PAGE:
676 N St Clair St
Chicago, IL 60611
(312) 202-0001


My family was in town this past weekend (parents and grandparents), and whenever that happens it turns into an all out eating event. This trip was no different. We were able to hit Perennial Virant, Eleven Lincoln Park, The Florentine, and Shaw’s (for brunch). This highlight of the weekend though was dinner at Grace on Friday night.

We’ve been fans of Curtis Duffy since his days at Avenues and were totally blown away by our first dinner at Grace back in March for Marissa’s birthday (it also didn’t hurt that this happened). I knew right away that I wanted to bring my family in the next time they came to town.

My family LOVES to dine, so I always take it as a personal challenge to bring them to new and interesting places when they come to town. My grandparents in particular aren’t super-adventurous so we tend to stick to nicer, more “chefy” places, but that’s fine. Between the food and the service I was guessing that Grace would be a big hit.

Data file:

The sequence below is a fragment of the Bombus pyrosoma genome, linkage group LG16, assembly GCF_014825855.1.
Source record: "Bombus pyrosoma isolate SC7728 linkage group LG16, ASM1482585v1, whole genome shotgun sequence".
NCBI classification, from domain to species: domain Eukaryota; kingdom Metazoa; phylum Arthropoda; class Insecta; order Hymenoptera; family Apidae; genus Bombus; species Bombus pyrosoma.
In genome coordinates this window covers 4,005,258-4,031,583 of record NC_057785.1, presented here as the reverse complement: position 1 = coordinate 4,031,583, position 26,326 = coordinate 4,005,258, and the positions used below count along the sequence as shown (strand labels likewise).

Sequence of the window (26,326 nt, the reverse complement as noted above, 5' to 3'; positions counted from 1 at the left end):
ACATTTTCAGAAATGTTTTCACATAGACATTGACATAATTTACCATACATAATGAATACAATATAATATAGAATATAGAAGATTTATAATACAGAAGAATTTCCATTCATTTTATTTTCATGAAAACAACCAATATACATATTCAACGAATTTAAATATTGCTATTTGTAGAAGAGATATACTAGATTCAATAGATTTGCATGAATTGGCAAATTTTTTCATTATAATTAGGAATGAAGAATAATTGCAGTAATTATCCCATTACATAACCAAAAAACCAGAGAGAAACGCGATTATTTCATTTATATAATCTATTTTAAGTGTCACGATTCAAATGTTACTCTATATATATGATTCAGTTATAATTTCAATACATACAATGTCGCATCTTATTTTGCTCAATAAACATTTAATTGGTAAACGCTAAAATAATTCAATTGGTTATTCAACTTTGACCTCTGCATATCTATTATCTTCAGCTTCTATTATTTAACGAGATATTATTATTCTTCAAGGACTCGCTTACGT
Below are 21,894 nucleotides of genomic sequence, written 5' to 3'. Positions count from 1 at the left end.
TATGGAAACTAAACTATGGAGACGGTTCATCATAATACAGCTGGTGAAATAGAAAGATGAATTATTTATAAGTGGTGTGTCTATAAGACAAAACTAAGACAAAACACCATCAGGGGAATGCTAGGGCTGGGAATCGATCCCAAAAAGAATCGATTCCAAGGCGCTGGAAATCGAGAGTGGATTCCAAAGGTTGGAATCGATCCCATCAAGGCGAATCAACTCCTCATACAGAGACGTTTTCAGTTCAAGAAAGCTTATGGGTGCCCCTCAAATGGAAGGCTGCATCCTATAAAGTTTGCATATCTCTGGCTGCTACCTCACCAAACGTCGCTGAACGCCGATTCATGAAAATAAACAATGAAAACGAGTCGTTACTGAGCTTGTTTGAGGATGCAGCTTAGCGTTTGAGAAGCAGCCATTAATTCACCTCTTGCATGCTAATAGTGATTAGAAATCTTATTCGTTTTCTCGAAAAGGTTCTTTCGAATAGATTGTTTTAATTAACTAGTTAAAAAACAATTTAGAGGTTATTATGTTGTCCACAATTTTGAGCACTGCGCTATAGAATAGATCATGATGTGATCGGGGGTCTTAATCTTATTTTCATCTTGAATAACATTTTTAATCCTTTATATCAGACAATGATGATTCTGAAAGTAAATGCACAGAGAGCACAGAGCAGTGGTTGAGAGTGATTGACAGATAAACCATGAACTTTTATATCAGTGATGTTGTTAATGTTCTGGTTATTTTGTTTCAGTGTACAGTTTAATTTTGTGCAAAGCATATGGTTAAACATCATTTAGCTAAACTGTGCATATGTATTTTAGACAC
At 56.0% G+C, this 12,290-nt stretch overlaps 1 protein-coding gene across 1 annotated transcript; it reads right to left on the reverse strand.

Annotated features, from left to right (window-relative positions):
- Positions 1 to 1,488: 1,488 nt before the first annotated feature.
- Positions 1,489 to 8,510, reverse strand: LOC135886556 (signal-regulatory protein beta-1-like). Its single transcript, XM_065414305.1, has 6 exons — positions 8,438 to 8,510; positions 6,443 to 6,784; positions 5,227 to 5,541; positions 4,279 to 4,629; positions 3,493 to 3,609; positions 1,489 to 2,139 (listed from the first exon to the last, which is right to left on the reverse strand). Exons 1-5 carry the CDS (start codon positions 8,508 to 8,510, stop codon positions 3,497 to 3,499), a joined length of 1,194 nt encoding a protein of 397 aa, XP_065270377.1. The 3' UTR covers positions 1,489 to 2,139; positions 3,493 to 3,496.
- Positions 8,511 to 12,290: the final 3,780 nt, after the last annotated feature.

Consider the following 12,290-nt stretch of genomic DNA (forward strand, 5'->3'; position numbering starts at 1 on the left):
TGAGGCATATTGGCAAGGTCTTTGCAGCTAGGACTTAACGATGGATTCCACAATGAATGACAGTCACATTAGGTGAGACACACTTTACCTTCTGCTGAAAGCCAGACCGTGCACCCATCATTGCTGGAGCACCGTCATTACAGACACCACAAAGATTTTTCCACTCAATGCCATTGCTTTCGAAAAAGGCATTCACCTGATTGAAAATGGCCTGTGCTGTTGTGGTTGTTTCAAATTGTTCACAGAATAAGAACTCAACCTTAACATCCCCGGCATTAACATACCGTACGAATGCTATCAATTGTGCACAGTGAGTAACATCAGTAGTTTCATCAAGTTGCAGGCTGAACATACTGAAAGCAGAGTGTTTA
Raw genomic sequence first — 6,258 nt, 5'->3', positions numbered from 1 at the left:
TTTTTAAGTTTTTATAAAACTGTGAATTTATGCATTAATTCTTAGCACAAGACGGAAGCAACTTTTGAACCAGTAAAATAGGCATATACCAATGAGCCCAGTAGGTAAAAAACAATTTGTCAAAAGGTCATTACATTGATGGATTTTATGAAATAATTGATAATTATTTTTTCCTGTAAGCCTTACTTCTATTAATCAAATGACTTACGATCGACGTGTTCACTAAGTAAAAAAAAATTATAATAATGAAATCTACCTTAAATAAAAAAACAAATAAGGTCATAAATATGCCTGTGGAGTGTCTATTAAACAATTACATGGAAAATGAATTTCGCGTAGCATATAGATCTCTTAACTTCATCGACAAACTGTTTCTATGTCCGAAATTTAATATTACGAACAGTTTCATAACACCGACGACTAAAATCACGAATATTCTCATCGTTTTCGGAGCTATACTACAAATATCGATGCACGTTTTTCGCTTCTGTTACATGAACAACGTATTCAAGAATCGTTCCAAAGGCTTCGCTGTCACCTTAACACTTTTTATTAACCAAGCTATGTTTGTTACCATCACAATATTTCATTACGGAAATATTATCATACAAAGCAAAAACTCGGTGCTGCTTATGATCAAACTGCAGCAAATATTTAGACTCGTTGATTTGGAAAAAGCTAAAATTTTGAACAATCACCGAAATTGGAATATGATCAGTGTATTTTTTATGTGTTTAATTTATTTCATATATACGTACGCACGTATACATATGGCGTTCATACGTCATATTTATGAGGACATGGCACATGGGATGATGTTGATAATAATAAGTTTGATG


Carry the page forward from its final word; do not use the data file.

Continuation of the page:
Boy was I right. My grandparents had actually just been to Per Se the week before (for the umpteenth time) and when the meal was over they pronounced Grace the better of the two restaurants. Given the meal we had at Grace I had a hard time arguing with that sentiment.

Not to go blow by blow, but some of the standout dishes included:

King crab and butter & mellon with caviar from the amuse course
An heirloom tomato dish that featured gorgeous tomatoes in various forms paired with some deliciously creamy (and also crispy) burrata
A squab course with the most perfectly cooked bird I’ve ever been served
A small piece of Miyazaki beef that brilliantly paired the meat’s luscious fat with a cube of watermelon
The final savory course of braised lamb that was perfectly portioned and actually a little sweet, creating a nice bridge to some desserts that were much improved over our first visit